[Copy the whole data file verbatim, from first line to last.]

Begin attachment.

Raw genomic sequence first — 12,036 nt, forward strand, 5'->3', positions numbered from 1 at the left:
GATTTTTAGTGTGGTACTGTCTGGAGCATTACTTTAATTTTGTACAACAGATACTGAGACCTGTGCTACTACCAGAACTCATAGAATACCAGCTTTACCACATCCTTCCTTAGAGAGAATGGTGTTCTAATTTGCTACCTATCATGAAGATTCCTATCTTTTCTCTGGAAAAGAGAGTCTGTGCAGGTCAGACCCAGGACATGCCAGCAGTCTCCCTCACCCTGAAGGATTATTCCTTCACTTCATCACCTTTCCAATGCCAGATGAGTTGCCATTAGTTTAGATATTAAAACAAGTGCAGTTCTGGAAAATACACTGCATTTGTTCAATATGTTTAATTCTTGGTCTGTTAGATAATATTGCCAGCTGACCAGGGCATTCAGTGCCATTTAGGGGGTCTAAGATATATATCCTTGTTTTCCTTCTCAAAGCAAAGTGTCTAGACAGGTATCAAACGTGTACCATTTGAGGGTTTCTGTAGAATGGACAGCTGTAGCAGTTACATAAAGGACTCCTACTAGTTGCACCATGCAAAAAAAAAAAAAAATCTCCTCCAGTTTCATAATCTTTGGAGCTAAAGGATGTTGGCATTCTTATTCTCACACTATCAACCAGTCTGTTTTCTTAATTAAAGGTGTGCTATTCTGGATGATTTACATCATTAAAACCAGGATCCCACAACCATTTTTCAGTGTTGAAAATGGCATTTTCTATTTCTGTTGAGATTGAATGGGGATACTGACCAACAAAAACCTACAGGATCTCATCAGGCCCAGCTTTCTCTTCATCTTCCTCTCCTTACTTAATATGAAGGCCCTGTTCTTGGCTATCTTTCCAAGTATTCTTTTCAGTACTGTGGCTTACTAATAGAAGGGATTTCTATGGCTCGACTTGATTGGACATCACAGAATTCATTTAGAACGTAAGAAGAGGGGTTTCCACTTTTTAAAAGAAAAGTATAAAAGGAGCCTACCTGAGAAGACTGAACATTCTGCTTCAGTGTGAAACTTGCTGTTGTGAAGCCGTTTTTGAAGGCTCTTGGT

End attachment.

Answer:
Raw genomic sequence first — 12,036 nt, forward strand, 5'->3', positions numbered from 1 at the left:
GATTTTTAGTGTGGTACTGTCTGGAGCATTACTTTAATTTTGTACAACAGATACTGAGACCTGTGCTACTACCAGAACTCATAGAATACCAGCTTTACCACATCCTTCCTTAGAGAGAATGGTGTTCTAATTTGCTACCTATCATGAAGATTCCTATCTTTTCTCTGGAAAAGAGAGTCTGTGCAGGTCAGACCCAGGACATGCCAGCAGTCTCCCTCACCCTGAAGGATTATTCCTTCACTTCATCACCTTTCCAATGCCAGATGAGTTGCCATTAGTTTAGATATTAAAACAAGTGCAGTTCTGGAAAATACACTGCATTTGTTCAATATGTTTAATTCTTGGTCTGTTAGATAATATTGCCAGCTGACCAGGGCATTCAGTGCCATTTAGGGGGTCTAAGATATATATCCTTGTTTTCCTTCTCAAAGCAAAGTGTCTAGACAGGTATCAAACGTGTACCATTTGAGGGTTTCTGTAGAATGGACAGCTGTAGCAGTTACATAAAGGACTCCTACTAGTTGCACCATGCAAAAAAAAAAAAAAATCTCCTCCAGTTTCATAATCTTTGGAGCTAAAGGATGTTGGCATTCTTATTCTCACACTATCAACCAGTCTGTTTTCTTAATTAAAGGTGTGCTATTCTGGATGATTTACATCATTAAAACCAGGATCCCACAACCATTTTTCAGTGTTGAAAATGGCATTTTCTATTTCTGTTGAGATTGAATGGGGATACTGACCAACAAAAACCTACAGGATCTCATCAGGCCCAGCTTTCTCTTCATCTTCCTCTCCTTACTTAATATGAAGGCCCTGTTCTTGGCTATCTTTCCAAGTATTCTTTTCAGTACTGTGGCTTACTAATAGAAGGGATTTCTATGGCTCGACTTGATTGGACATCACAGAATTCATTTAGAACGTAAGAAGAGGGGTTTCCACTTTTTAAAAGAAAAGTATAAAAGGAGCCTACCTGAGAAGACTGAACATTCTGCTTCAGTGTGAAACTTGCTGTTGTGAAGCCGTTTTTGAAGGCTCTTGGT